COD Officials had Longstanding Knowledge of Athletic Problems

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COD Officials had Longstanding Knowledge of Athletic Problems

Miguel Angel Contreras III, Staff Writer

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New documents received by the Courier Newspaper show COD officials knew there was a problem in the athletic department significant enough to warrant outside investigation at least a year before any public announcement. The documents may provide new fuel for student athletes already frustrated about how long it took college officials to inform them of the year-long NJCAA probation that resulted from the investigation.

College officials have refused to release the internal audit or any reports generated by the outside law firm contracted to dig deeper into anomalies found by the audit. The college did release the contract with the law firm following a Freedom of Information request by the Courier. The contract with Dugan Bertsch, LLC dates back to Sept. 16, 2017. It was signed by Brian Caputo on Sept. 29, 2017. Caputo, who is now the interim president of COD, was serving as its CFO at the time.

On Aug. 31, 2018 then-President Ann Rondeau released a letter to the public about the athletic probation.

Due to the self-reported violations, the NJCAA has placed all College of DuPage athletics teams on probation for the 2018-2019 season, which means all teams may continue to participate in the current regular season but are ineligible to participate in any post-season competitions.”

These violations included what new Athletic Director Greg McVey and public relations coordinator Jen Duda called “processing errors” that dated back to 2013. What failed to be processed was required student documentation relevant to NJCAA eligibility like required physicals, credit hours, transcripts for transfer students, NJCAA affidavits and proper high school transcripts.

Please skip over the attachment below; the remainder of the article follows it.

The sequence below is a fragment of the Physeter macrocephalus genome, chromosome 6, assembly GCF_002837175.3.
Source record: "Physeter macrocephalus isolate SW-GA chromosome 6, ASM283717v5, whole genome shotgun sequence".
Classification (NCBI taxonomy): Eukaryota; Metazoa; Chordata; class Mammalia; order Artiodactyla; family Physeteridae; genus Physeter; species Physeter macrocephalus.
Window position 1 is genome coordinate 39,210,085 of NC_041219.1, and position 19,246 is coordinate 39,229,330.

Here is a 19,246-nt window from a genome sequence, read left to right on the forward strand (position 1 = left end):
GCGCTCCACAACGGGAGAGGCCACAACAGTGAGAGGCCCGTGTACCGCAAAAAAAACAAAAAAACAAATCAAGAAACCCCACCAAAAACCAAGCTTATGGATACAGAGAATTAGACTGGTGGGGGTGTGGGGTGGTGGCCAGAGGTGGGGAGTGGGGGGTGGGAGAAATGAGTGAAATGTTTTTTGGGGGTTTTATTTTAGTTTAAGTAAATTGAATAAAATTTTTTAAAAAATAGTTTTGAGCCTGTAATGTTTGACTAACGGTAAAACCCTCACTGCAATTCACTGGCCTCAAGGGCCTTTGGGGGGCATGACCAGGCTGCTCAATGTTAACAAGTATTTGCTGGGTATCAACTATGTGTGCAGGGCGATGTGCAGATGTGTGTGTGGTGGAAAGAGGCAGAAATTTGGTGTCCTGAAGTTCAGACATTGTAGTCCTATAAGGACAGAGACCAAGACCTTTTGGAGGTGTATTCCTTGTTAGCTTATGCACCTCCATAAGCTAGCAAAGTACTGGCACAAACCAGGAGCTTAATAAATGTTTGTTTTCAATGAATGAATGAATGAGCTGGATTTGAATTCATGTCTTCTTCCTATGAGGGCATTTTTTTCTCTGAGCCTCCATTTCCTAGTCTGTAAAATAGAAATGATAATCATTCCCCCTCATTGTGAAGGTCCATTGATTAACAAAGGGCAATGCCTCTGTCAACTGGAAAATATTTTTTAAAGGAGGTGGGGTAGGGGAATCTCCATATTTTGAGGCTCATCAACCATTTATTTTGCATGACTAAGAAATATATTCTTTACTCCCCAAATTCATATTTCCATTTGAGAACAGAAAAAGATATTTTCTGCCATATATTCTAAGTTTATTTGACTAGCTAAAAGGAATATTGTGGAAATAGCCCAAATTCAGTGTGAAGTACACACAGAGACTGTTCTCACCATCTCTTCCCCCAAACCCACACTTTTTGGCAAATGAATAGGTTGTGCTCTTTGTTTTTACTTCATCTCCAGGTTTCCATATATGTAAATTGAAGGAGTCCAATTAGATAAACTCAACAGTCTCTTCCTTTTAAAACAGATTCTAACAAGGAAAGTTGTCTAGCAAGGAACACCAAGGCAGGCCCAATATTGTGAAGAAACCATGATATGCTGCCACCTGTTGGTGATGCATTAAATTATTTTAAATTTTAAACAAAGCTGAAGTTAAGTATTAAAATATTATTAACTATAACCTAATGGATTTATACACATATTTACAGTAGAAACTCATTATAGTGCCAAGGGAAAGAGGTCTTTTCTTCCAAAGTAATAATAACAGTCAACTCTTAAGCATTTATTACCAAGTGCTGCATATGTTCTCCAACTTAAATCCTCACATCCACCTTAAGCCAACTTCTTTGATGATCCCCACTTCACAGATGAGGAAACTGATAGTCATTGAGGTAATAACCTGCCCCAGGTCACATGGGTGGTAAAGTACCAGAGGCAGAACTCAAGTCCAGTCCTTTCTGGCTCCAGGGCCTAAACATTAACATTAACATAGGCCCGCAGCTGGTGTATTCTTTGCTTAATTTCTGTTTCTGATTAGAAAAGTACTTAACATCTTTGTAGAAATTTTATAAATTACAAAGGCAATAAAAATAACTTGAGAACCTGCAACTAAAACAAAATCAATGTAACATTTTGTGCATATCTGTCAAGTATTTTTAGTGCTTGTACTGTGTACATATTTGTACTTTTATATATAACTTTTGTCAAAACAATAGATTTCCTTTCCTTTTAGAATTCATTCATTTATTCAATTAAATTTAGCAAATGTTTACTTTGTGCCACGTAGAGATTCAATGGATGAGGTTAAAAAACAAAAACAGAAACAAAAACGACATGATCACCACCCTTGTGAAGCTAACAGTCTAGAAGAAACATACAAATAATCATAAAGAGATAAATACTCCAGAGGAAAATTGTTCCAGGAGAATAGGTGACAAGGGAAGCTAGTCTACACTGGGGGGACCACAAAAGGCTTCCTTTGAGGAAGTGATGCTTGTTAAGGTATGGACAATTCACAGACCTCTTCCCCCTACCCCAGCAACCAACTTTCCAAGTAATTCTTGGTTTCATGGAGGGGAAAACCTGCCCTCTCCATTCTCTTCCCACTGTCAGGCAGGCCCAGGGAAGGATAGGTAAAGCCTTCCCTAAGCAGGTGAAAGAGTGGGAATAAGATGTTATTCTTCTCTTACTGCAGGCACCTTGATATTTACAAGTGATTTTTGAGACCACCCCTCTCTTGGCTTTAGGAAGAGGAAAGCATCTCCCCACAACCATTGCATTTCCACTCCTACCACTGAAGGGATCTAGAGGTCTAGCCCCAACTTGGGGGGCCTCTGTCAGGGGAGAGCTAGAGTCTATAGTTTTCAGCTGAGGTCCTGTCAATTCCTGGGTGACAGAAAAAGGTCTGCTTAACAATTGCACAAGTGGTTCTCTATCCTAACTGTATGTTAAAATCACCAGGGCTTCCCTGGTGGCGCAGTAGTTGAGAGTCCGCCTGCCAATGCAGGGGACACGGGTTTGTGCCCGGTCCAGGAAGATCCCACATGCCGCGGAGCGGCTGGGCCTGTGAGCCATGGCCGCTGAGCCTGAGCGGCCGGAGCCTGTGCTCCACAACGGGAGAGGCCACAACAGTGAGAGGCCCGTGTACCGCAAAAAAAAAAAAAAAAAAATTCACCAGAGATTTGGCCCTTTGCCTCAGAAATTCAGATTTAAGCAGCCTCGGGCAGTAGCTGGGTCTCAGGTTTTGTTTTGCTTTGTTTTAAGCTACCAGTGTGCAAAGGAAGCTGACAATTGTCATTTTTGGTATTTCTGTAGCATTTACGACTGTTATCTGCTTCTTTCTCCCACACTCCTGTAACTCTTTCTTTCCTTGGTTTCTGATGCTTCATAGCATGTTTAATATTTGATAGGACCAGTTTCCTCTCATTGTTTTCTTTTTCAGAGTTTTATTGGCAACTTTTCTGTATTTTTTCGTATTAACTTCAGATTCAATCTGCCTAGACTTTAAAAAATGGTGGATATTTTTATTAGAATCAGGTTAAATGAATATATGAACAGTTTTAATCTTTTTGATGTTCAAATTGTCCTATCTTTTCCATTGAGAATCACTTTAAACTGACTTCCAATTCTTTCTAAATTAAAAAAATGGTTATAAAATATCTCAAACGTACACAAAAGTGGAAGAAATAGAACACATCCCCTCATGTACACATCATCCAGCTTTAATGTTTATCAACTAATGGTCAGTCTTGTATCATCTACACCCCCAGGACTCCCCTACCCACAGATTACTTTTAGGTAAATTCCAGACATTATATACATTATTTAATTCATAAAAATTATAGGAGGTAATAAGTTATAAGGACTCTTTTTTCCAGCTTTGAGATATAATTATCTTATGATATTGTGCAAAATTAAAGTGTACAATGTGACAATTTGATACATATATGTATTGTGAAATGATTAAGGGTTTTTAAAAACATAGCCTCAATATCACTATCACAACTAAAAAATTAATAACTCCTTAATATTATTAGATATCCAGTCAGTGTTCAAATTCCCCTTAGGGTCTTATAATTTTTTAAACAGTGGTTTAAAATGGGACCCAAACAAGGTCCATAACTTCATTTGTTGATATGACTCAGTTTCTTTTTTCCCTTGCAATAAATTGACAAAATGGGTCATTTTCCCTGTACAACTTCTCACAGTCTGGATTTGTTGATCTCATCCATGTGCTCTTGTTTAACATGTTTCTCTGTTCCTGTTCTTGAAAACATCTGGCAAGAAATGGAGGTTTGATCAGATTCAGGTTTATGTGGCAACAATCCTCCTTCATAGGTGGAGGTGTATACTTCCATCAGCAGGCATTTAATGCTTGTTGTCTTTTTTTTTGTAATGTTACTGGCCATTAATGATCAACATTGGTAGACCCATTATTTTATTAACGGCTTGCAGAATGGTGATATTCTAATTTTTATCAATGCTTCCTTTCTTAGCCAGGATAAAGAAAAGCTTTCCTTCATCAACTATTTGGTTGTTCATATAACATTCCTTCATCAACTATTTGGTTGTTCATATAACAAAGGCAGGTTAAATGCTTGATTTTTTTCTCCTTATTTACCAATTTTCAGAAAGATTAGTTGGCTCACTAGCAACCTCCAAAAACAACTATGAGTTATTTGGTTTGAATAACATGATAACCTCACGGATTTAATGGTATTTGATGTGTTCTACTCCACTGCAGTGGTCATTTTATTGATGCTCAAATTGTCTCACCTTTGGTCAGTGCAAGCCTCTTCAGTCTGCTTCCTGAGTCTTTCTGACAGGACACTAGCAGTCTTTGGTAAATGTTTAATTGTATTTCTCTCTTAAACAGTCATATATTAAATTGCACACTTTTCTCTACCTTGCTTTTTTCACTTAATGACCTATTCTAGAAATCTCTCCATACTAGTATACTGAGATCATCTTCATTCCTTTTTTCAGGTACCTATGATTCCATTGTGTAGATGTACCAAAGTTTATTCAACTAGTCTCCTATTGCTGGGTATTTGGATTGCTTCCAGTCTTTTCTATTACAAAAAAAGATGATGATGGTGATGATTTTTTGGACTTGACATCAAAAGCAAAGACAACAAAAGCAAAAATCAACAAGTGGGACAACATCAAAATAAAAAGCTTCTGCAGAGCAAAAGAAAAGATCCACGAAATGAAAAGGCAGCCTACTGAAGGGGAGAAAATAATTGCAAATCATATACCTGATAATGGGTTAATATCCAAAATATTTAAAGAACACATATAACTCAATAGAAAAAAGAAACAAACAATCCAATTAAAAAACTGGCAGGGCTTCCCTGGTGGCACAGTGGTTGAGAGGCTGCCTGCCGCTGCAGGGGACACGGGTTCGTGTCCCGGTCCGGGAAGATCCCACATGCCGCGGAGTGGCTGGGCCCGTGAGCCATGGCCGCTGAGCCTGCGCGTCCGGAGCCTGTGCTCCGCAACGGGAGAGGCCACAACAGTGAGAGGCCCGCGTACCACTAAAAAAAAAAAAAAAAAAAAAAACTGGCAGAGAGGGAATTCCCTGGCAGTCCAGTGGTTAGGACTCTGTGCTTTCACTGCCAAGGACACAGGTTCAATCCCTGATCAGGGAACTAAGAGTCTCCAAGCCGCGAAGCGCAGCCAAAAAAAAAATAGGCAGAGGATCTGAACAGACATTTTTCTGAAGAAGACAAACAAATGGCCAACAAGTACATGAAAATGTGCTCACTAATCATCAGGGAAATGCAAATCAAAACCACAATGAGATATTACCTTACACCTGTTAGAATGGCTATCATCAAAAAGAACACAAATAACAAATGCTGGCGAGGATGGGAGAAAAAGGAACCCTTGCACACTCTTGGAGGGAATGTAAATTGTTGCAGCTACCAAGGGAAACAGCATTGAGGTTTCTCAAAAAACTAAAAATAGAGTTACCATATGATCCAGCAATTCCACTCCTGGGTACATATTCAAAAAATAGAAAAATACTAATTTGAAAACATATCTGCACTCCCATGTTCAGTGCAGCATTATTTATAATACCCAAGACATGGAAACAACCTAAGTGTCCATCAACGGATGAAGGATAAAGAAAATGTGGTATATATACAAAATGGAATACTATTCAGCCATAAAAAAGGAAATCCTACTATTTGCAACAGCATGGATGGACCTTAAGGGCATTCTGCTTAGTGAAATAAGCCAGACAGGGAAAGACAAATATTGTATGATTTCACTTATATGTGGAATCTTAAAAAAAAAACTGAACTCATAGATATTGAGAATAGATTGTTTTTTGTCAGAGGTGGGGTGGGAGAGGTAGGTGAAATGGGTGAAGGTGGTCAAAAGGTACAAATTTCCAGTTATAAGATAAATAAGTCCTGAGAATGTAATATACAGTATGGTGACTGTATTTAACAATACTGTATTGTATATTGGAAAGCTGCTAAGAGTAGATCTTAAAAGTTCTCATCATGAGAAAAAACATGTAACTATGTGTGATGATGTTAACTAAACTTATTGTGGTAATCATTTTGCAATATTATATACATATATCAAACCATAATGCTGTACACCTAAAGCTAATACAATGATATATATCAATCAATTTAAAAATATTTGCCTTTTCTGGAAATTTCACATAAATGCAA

COD then reported those eligibility violations to the NJCAA themselves. Based on the violations committed by the institution, the NJCAA ruled that COD would have to return awards earned while fielding ineligible athletes. They also determined that as consequence all COD athletic teams would be on probation for the 2018-2019 season. Rendering them ineligible to participate in post season play.

This is despite the fact that, according to a previous interview with McVey, there are no longer members of COD who are responsible for the violations. Meaning that the mistakes of the institution has fallen onto the shoulders of its current athletes, coaches and administrative staff.

Further interviewing with McVey and Duda revealed little about the nature of who was responsible for the processing errors.
When news of the probation broke in the fall, several student athletes expressed frustration about not being told about potential problems in time for them to transfer to other schools. Coaches have said publicly they were not informed about any problems or potential penalties until the day before athletes were told.

The Courier will continue to issue FOIA requests and investigate as necessary to discern important and undisclosed details surrounding the athletic probation.

 

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